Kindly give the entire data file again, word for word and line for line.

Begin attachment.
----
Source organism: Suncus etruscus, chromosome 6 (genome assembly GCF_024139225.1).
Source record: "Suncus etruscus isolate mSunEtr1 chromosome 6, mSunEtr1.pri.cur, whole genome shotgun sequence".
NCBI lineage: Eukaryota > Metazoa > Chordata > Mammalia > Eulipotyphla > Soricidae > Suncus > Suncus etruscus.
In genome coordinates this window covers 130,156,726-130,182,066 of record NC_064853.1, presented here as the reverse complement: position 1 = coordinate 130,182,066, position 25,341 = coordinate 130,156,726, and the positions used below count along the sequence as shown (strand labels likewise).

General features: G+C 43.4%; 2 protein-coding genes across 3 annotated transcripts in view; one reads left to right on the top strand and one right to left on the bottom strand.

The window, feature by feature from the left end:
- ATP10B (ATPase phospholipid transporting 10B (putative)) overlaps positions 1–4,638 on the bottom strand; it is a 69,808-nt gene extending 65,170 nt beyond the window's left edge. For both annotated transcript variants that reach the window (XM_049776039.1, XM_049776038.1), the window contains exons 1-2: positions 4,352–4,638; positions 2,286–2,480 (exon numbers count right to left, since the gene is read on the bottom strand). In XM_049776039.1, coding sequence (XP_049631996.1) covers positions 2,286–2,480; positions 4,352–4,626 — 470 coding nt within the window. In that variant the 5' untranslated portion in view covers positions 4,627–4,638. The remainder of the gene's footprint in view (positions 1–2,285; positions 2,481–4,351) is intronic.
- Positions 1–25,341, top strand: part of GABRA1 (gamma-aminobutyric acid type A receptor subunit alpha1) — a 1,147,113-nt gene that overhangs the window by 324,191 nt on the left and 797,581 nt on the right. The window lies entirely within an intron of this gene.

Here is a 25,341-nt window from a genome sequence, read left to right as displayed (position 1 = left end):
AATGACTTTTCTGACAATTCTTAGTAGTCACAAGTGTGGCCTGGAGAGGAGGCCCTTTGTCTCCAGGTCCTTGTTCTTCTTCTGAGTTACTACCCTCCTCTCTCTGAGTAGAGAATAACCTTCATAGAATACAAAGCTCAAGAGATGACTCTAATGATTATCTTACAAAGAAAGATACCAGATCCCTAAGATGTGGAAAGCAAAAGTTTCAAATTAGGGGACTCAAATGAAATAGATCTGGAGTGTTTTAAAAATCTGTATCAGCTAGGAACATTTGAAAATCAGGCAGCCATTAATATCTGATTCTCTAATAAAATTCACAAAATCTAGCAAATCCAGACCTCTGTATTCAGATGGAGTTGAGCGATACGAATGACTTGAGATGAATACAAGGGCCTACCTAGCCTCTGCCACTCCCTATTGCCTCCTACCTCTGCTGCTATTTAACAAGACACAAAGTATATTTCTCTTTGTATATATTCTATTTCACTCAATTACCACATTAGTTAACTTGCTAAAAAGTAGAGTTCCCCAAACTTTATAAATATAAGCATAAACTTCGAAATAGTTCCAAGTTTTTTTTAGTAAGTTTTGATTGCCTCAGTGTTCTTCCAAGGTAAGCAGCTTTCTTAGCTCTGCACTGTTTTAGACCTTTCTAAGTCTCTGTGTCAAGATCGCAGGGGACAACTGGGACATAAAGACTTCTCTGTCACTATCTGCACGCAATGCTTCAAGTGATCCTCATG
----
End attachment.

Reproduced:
Source organism: Suncus etruscus, chromosome 6 (genome assembly GCF_024139225.1).
Source record: "Suncus etruscus isolate mSunEtr1 chromosome 6, mSunEtr1.pri.cur, whole genome shotgun sequence".
NCBI lineage: Eukaryota > Metazoa > Chordata > Mammalia > Eulipotyphla > Soricidae > Suncus > Suncus etruscus.
In genome coordinates this window covers 130,156,726-130,182,066 of record NC_064853.1, presented here as the reverse complement: position 1 = coordinate 130,182,066, position 25,341 = coordinate 130,156,726, and the positions used below count along the sequence as shown (strand labels likewise).

General features: G+C 43.4%; 2 protein-coding genes across 3 annotated transcripts in view; one reads left to right on the top strand and one right to left on the bottom strand.

The window, feature by feature from the left end:
- ATP10B (ATPase phospholipid transporting 10B (putative)) overlaps positions 1–4,638 on the bottom strand; it is a 69,808-nt gene extending 65,170 nt beyond the window's left edge. For both annotated transcript variants that reach the window (XM_049776039.1, XM_049776038.1), the window contains exons 1-2: positions 4,352–4,638; positions 2,286–2,480 (exon numbers count right to left, since the gene is read on the bottom strand). In XM_049776039.1, coding sequence (XP_049631996.1) covers positions 2,286–2,480; positions 4,352–4,626 — 470 coding nt within the window. In that variant the 5' untranslated portion in view covers positions 4,627–4,638. The remainder of the gene's footprint in view (positions 1–2,285; positions 2,481–4,351) is intronic.
- Positions 1–25,341, top strand: part of GABRA1 (gamma-aminobutyric acid type A receptor subunit alpha1) — a 1,147,113-nt gene that overhangs the window by 324,191 nt on the left and 797,581 nt on the right. The window lies entirely within an intron of this gene.

Here is a 25,341-nt window from a genome sequence, read left to right as displayed (position 1 = left end):
AATGACTTTTCTGACAATTCTTAGTAGTCACAAGTGTGGCCTGGAGAGGAGGCCCTTTGTCTCCAGGTCCTTGTTCTTCTTCTGAGTTACTACCCTCCTCTCTCTGAGTAGAGAATAACCTTCATAGAATACAAAGCTCAAGAGATGACTCTAATGATTATCTTACAAAGAAAGATACCAGATCCCTAAGATGTGGAAAGCAAAAGTTTCAAATTAGGGGACTCAAATGAAATAGATCTGGAGTGTTTTAAAAATCTGTATCAGCTAGGAACATTTGAAAATCAGGCAGCCATTAATATCTGATTCTCTAATAAAATTCACAAAATCTAGCAAATCCAGACCTCTGTATTCAGATGGAGTTGAGCGATACGAATGACTTGAGATGAATACAAGGGCCTACCTAGCCTCTGCCACTCCCTATTGCCTCCTACCTCTGCTGCTATTTAACAAGACACAAAGTATATTTCTCTTTGTATATATTCTATTTCACTCAATTACCACATTAGTTAACTTGCTAAAAAGTAGAGTTCCCCAAACTTTATAAATATAAGCATAAACTTCGAAATAGTTCCAAGTTTTTTTTAGTAAGTTTTGATTGCCTCAGTGTTCTTCCAAGGTAAGCAGCTTTCTTAGCTCTGCACTGTTTTAGACCTTTCTAAGTCTCTGTGTCAAGATCGCAGGGGACAACTGGGACATAAAGACTTCTCTGTCACTATCTGCACGCAATGCTTCAAGTGATCCTCATG